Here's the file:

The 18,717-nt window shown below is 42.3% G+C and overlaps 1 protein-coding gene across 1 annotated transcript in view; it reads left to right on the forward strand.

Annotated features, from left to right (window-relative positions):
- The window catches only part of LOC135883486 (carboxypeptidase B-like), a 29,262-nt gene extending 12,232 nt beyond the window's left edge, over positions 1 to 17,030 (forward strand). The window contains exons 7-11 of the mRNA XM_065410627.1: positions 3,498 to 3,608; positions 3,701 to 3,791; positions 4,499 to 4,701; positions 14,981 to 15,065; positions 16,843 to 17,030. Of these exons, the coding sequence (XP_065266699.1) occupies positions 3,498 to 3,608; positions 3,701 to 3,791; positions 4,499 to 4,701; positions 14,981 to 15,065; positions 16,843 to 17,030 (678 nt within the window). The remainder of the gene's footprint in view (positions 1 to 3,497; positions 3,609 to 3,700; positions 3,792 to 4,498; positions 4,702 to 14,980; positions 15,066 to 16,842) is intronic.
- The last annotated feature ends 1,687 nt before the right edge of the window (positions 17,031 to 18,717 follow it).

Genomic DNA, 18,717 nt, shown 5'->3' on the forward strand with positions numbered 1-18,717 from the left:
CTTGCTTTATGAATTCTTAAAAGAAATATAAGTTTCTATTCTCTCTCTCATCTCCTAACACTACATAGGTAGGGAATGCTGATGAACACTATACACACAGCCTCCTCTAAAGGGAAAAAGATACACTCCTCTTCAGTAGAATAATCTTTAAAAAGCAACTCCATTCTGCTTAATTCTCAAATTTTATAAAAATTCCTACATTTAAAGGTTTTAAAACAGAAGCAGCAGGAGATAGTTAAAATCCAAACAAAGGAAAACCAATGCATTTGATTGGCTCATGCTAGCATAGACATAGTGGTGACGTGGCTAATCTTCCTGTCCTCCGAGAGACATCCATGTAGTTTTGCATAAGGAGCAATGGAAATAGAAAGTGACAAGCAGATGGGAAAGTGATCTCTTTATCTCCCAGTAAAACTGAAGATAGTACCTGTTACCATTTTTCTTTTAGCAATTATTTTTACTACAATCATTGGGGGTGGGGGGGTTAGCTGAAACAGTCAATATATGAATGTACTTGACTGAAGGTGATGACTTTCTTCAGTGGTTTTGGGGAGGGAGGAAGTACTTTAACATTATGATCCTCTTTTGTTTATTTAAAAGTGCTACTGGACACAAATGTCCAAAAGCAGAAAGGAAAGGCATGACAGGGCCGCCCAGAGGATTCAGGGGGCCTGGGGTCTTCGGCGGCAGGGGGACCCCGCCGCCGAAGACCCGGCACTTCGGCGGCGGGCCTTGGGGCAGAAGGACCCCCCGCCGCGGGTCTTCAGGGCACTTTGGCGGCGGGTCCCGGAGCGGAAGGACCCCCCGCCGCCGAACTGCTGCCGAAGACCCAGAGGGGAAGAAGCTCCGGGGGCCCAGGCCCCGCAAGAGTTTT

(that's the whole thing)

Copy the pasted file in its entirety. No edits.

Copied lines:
The 18,717-nt window shown below is 42.3% G+C and overlaps 1 protein-coding gene across 1 annotated transcript in view; it reads left to right on the forward strand.

Annotated features, from left to right (window-relative positions):
- The window catches only part of LOC135883486 (carboxypeptidase B-like), a 29,262-nt gene extending 12,232 nt beyond the window's left edge, over positions 1 to 17,030 (forward strand). The window contains exons 7-11 of the mRNA XM_065410627.1: positions 3,498 to 3,608; positions 3,701 to 3,791; positions 4,499 to 4,701; positions 14,981 to 15,065; positions 16,843 to 17,030. Of these exons, the coding sequence (XP_065266699.1) occupies positions 3,498 to 3,608; positions 3,701 to 3,791; positions 4,499 to 4,701; positions 14,981 to 15,065; positions 16,843 to 17,030 (678 nt within the window). The remainder of the gene's footprint in view (positions 1 to 3,497; positions 3,609 to 3,700; positions 3,792 to 4,498; positions 4,702 to 14,980; positions 15,066 to 16,842) is intronic.
- The last annotated feature ends 1,687 nt before the right edge of the window (positions 17,031 to 18,717 follow it).

Genomic DNA, 18,717 nt, shown 5'->3' on the forward strand with positions numbered 1-18,717 from the left:
CTTGCTTTATGAATTCTTAAAAGAAATATAAGTTTCTATTCTCTCTCTCATCTCCTAACACTACATAGGTAGGGAATGCTGATGAACACTATACACACAGCCTCCTCTAAAGGGAAAAAGATACACTCCTCTTCAGTAGAATAATCTTTAAAAAGCAACTCCATTCTGCTTAATTCTCAAATTTTATAAAAATTCCTACATTTAAAGGTTTTAAAACAGAAGCAGCAGGAGATAGTTAAAATCCAAACAAAGGAAAACCAATGCATTTGATTGGCTCATGCTAGCATAGACATAGTGGTGACGTGGCTAATCTTCCTGTCCTCCGAGAGACATCCATGTAGTTTTGCATAAGGAGCAATGGAAATAGAAAGTGACAAGCAGATGGGAAAGTGATCTCTTTATCTCCCAGTAAAACTGAAGATAGTACCTGTTACCATTTTTCTTTTAGCAATTATTTTTACTACAATCATTGGGGGTGGGGGGGTTAGCTGAAACAGTCAATATATGAATGTACTTGACTGAAGGTGATGACTTTCTTCAGTGGTTTTGGGGAGGGAGGAAGTACTTTAACATTATGATCCTCTTTTGTTTATTTAAAAGTGCTACTGGACACAAATGTCCAAAAGCAGAAAGGAAAGGCATGACAGGGCCGCCCAGAGGATTCAGGGGGCCTGGGGTCTTCGGCGGCAGGGGGACCCCGCCGCCGAAGACCCGGCACTTCGGCGGCGGGCCTTGGGGCAGAAGGACCCCCCGCCGCGGGTCTTCAGGGCACTTTGGCGGCGGGTCCCGGAGCGGAAGGACCCCCCGCCGCCGAACTGCTGCCGAAGACCCAGAGGGGAAGAAGCTCCGGGGGCCCAGGCCCCGCAAGAGTTTT